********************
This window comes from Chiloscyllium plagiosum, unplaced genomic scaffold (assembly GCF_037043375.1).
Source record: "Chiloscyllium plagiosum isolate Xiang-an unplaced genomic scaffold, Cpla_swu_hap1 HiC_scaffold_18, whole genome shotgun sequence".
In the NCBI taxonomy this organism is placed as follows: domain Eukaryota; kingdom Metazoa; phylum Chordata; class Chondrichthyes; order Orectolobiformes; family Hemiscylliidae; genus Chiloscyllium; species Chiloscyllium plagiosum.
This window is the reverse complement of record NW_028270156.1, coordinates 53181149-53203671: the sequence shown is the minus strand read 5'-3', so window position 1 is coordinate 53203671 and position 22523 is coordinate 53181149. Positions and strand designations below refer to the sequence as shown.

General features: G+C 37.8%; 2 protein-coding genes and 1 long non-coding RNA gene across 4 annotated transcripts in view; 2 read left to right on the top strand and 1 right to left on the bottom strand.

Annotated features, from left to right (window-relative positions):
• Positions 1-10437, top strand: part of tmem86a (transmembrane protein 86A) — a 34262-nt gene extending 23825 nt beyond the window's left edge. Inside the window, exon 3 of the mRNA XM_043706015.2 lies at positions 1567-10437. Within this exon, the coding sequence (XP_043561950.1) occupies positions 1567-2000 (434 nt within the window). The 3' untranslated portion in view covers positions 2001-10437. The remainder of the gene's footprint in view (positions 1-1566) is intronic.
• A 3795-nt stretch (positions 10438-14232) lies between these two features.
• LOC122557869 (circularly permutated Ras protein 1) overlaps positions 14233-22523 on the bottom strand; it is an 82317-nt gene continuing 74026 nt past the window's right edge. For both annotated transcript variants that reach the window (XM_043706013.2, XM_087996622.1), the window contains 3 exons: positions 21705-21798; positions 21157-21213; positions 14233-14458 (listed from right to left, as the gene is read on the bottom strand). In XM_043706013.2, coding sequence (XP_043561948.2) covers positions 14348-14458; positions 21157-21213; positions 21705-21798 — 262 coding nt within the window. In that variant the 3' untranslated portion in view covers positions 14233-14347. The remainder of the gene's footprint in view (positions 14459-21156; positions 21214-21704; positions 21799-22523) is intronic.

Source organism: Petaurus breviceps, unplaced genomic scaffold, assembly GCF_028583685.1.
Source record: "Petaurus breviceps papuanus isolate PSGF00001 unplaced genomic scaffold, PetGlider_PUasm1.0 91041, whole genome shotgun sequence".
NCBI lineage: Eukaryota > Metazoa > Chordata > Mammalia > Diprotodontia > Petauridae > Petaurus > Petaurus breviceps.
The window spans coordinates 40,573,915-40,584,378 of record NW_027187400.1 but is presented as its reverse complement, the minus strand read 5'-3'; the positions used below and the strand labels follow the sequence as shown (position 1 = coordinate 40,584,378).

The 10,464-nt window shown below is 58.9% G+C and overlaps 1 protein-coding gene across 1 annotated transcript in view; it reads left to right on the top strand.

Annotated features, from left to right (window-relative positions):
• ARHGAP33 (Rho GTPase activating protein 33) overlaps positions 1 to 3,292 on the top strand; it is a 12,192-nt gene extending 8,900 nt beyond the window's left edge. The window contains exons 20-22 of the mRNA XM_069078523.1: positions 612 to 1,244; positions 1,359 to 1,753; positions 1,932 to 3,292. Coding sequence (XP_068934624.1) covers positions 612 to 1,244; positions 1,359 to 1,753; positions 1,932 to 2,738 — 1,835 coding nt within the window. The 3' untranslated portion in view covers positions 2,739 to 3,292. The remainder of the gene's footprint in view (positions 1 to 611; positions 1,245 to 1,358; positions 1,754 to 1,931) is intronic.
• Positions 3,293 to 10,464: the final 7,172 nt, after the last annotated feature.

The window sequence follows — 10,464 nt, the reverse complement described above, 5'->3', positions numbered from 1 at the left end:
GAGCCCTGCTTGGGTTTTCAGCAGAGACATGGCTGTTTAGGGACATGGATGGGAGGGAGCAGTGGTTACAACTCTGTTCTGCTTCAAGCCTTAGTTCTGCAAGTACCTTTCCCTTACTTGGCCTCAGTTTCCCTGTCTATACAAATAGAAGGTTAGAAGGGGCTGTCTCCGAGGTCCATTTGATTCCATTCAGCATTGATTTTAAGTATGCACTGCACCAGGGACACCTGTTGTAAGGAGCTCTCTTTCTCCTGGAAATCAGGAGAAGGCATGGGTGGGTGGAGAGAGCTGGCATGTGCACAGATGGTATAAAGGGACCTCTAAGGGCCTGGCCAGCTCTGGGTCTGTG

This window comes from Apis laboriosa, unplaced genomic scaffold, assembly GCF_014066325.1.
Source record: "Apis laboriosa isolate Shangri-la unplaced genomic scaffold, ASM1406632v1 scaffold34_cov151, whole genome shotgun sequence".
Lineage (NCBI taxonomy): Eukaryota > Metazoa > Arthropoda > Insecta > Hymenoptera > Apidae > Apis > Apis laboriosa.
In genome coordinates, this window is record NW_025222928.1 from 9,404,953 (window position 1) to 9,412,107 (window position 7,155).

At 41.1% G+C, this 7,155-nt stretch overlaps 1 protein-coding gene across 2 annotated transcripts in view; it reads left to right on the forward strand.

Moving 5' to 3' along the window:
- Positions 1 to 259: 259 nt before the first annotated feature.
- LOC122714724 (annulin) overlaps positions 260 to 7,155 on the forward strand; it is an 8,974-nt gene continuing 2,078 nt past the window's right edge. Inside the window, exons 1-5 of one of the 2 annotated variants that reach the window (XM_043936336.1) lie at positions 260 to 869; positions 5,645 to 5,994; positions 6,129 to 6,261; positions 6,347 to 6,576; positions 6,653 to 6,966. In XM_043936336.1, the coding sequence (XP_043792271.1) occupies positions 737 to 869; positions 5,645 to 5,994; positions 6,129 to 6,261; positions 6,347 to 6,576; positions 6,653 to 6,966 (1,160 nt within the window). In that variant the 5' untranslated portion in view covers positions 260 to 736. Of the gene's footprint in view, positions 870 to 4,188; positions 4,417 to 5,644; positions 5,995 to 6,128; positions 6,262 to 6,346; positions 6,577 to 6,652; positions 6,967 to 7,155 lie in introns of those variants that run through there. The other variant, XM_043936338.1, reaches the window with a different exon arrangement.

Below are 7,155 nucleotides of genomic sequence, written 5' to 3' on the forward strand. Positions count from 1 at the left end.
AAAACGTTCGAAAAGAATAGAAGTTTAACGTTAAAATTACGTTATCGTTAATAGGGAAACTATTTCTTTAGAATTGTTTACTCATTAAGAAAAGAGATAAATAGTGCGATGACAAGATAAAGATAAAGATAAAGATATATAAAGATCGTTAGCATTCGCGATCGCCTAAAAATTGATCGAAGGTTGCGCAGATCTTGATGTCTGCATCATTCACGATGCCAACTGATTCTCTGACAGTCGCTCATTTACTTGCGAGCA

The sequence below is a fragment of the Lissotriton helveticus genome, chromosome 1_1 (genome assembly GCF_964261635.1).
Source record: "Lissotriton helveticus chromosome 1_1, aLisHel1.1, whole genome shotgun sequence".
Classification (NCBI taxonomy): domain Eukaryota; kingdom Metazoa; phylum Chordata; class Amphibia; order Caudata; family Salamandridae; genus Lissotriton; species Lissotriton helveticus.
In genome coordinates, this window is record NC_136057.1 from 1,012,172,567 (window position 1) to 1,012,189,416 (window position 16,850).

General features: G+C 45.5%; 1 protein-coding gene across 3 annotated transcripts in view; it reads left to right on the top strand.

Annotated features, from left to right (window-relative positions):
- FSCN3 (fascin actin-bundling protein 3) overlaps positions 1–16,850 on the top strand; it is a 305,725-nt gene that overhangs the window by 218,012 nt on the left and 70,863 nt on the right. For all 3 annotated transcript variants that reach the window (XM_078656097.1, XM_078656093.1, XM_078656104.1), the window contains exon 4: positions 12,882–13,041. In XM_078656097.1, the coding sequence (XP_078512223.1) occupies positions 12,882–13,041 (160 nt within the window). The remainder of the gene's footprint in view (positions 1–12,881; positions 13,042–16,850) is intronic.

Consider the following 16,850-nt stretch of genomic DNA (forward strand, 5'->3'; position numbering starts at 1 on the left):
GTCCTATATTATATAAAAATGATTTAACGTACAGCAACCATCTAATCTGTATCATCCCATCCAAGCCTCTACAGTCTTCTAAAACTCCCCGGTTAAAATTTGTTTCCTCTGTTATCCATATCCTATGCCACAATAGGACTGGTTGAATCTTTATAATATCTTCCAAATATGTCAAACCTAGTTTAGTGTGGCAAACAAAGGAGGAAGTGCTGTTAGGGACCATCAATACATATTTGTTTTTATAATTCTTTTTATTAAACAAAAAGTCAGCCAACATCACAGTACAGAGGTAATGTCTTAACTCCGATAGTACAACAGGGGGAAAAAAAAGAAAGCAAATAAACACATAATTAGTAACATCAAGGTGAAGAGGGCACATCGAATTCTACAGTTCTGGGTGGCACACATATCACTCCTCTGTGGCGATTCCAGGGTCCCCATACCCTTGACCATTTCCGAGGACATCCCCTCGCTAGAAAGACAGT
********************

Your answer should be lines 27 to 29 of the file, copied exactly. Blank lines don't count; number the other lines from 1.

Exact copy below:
- LOC122714724 (annulin) overlaps positions 260 to 7,155 on the forward strand; it is an 8,974-nt gene continuing 2,078 nt past the window's right edge. Inside the window, exons 1-5 of one of the 2 annotated variants that reach the window (XM_043936336.1) lie at positions 260 to 869; positions 5,645 to 5,994; positions 6,129 to 6,261; positions 6,347 to 6,576; positions 6,653 to 6,966. In XM_043936336.1, the coding sequence (XP_043792271.1) occupies positions 737 to 869; positions 5,645 to 5,994; positions 6,129 to 6,261; positions 6,347 to 6,576; positions 6,653 to 6,966 (1,160 nt within the window). In that variant the 5' untranslated portion in view covers positions 260 to 736. Of the gene's footprint in view, positions 870 to 4,188; positions 4,417 to 5,644; positions 5,995 to 6,128; positions 6,262 to 6,346; positions 6,577 to 6,652; positions 6,967 to 7,155 lie in introns of those variants that run through there. The other variant, XM_043936338.1, reaches the window with a different exon arrangement.

Below are 7,155 nucleotides of genomic sequence, written 5' to 3' on the forward strand. Positions count from 1 at the left end.
AAAACGTTCGAAAAGAATAGAAGTTTAACGTTAAAATTACGTTATCGTTAATAGGGAAACTATTTCTTTAGAATTGTTTACTCATTAAGAAAAGAGATAAATAGTGCGATGACAAGATAAAGATAAAGATAAAGATATATAAAGATCGTTAGCATTCGCGATCGCCTAAAAATTGATCGAAGGTTGCGCAGATCTTGATGTCTGCATCATTCACGATGCCAACTGATTCTCTGACAGTCGCTCATTTACTTGCGAGCA